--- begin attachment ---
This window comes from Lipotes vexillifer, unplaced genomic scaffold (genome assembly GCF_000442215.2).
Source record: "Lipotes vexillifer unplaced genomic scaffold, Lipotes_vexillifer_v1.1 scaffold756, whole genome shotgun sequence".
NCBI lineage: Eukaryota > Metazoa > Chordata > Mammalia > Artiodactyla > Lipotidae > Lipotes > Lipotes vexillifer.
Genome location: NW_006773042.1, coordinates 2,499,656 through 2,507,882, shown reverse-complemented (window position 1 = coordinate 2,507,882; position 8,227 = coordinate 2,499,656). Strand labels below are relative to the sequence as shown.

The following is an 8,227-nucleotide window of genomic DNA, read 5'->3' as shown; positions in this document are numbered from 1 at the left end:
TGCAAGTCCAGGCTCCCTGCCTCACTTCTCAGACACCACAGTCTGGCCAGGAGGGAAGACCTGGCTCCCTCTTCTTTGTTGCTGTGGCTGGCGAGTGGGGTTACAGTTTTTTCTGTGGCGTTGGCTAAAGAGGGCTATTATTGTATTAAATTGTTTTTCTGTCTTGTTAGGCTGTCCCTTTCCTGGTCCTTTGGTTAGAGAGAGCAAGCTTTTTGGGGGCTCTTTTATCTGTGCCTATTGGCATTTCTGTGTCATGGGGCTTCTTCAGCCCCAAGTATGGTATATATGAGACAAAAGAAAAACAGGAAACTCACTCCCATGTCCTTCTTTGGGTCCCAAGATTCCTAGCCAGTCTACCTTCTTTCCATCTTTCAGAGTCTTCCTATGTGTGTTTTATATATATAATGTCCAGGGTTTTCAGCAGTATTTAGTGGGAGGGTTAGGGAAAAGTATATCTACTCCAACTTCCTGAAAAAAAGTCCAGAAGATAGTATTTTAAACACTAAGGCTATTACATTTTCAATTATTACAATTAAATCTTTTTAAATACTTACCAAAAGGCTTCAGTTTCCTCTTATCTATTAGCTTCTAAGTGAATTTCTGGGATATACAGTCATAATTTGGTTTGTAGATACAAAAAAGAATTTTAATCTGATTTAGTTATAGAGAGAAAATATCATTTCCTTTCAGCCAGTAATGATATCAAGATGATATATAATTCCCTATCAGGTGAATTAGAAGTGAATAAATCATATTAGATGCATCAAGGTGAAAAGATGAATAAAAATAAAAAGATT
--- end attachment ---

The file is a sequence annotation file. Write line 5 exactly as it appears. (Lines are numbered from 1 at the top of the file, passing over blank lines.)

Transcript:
The following is an 8,227-nucleotide window of genomic DNA, read 5'->3' as shown; positions in this document are numbered from 1 at the left end: